I managed to shoot pictures of a couple of the other mains around me:

        The chicken katsu curry

        and the chilli men with prawns

        both looked and smelled delicious.

        There have been rumors of a Wagamama opening in the Georgetown area of Washington, DC for almost two years now. If anyone from corporate is reading this, what are you waiting for?

        P.S. Sorry about the quality of the pictures. Didn't realize they were so poor until I went to load them.

        Thursday, February 2, 2012

        Meatless Monday in Amsterdam

        When I realized that I was going to be in Amsterdam on a Monday, I immediately started to wonder what the challenges of staying meatless might be. For those of you that travel, I'm sure you know that meals can often be scripted, restaurants can be chosen for you and food options can sometimes be limited. Now don't get me wrong, Amsterdam is a completely cosmopolitan city with a very broad and exciting food scene. I just didn't know in advance where I would be eating my three Monday meals.

        Breakfast was easy. I ate at the hotel buffet and able to stick with fresh fruit, cereal and yogurt. OK, I admit there might have been some aged Gouda cheese that migrated onto my plate. I'm in Amsterdam after all. Have to eat the Gouda while over here.

        Lunch was during a scheduled meeting, brought in by the meeting organizer. I had called ahead to one of my European colleagues and mentioned I was not eating meat on Monday's and after explaining that no, I wasn't a vegetarian, he told me that he would see what the caterer could do. But that was more that a month ago, so the day of the meeting I was entirely pleased to see a beautiful dish of pasta with steamed vegetables brought in for me - just me. The sandwiches and other food looked good too, but I did get a few looks that might have bordered on jealousy from some of the other meeting attendees. Thanks for taking care of me Mike!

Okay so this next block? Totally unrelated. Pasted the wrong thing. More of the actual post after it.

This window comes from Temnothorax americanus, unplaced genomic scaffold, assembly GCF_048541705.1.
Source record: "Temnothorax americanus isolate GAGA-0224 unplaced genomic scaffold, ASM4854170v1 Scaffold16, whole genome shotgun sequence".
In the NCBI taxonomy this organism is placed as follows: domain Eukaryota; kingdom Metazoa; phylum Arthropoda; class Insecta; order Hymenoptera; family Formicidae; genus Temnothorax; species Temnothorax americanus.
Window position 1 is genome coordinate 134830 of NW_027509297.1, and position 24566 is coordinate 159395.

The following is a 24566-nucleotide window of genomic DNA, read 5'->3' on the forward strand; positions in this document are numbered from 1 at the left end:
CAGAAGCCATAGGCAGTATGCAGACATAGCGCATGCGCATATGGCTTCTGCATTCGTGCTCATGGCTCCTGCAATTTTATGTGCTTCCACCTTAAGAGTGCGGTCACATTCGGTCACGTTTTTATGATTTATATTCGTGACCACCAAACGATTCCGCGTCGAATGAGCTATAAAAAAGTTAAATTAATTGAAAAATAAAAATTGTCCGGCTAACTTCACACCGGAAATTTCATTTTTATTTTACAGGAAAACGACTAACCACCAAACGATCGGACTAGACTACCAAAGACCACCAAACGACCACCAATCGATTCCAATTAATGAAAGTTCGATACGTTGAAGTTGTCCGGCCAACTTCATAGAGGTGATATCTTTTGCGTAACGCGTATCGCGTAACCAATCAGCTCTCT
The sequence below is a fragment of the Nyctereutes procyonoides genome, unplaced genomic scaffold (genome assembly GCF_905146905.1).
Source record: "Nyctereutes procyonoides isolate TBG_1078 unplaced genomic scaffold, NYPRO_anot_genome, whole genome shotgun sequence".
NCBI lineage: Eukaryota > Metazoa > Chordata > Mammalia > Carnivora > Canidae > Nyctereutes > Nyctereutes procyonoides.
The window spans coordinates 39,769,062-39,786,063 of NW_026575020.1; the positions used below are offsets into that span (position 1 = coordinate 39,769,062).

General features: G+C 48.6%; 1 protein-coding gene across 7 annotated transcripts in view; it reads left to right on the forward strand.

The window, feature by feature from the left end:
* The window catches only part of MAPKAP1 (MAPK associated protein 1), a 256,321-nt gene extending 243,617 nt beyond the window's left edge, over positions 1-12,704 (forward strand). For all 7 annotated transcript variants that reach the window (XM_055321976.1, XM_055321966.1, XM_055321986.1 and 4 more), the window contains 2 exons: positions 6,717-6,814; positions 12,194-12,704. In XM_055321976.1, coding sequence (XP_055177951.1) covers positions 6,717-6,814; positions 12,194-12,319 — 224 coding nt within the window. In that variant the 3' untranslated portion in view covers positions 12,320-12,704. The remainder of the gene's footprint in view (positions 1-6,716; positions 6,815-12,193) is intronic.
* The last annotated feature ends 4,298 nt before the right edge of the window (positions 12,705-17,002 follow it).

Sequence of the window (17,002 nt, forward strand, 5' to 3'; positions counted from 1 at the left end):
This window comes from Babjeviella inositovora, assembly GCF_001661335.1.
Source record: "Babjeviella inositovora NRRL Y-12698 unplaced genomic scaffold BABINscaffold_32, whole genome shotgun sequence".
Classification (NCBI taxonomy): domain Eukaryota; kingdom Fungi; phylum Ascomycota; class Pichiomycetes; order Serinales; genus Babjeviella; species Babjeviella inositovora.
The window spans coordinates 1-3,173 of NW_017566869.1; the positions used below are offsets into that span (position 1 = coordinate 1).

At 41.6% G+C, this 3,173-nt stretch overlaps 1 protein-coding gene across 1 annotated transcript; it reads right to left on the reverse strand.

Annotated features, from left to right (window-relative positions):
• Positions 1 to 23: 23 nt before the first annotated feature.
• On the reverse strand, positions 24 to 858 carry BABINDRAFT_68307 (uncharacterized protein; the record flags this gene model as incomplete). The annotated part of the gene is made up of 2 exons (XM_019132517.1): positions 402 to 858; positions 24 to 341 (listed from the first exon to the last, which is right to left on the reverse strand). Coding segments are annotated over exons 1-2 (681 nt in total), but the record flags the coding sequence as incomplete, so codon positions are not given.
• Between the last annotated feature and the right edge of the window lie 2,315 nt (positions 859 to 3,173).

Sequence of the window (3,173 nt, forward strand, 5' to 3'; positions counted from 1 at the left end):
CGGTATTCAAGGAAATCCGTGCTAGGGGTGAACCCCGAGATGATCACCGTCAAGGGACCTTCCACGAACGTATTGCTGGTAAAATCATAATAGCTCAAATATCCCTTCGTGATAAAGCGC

On to dinner. I was fortunate to be invited to join a group at a wonderful restaurant called De Kersentuin. The name translates to The Cherry Orchard and the restaurant is located in the Bilderberg Hotel. Turned out I was in for a real treat.

        Soon after being seated our group was treated to an amuse-bouche plate with three offerings. The first was a tall shot glass of pumpkin soup with a Parmesean cheese foam. Second was a perfectly savory mushroom panna cotta topped with chopped pine nuts. The third little bit was a satiny smooth parsnip puree with a small piece of crispy potato. All three were delicious and I promise you this picture, and the ones to follow, do not do the food justice.

        To my pleasant surprise there were appetizers, soups and main courses available that were meatless - and not just available, but,as it turned out, wonderfully prepared and presented.

        Following the generous amuse-bouche, I felt I didn't need an appetizer, so i moved right to the soup. My choice was a cream of parsnip with roasted walnuts and a "cloud" of rorippa (I admit I had to look this one up). I didn't lick the bowl(mostly because my boss was sitting directly across from me) but I wanted to. It was that good.

        The meatless main choice on the menu that evening was a porcini risotto. It was beautifully plated with a fried egg, grilled bolets, beetroot, smoked celeriac, marinated spring onion and a cream of caramelized onion with a frothy sauce of Parmasean cheese. Quite the mouthful both figuratively and literally!

        Those of you that follow along know I'm not big on desserts. But when someone says "cheese course", I'm all in. And then someone said cheese course. The chef picked out four beautiful locally made cheeses for us to sample. Unfortunately, at this point I was a bit overwhelmed and didn't pay close enough attention to the presentation to get the names. I did manage to snap this picture.

        Lastly, my companions on both sides of me were kind enough to let me take pictures of their main courses. They were both worth noting and I'll share them here.

        The roasted leg of venison was served with turnip with cinnamon, cream of quince, fondant potato and a Jamaican pepper sauce.

        The Thai curry of giant prawns were served with stir fried bokchoi, finely shredded spring onion, coriander and pandan rice.

        Thanks for sharing Johanne and Jay.

        All I can add is that you are in Amsterdam and want a memorable meal, check out De Kersentuin.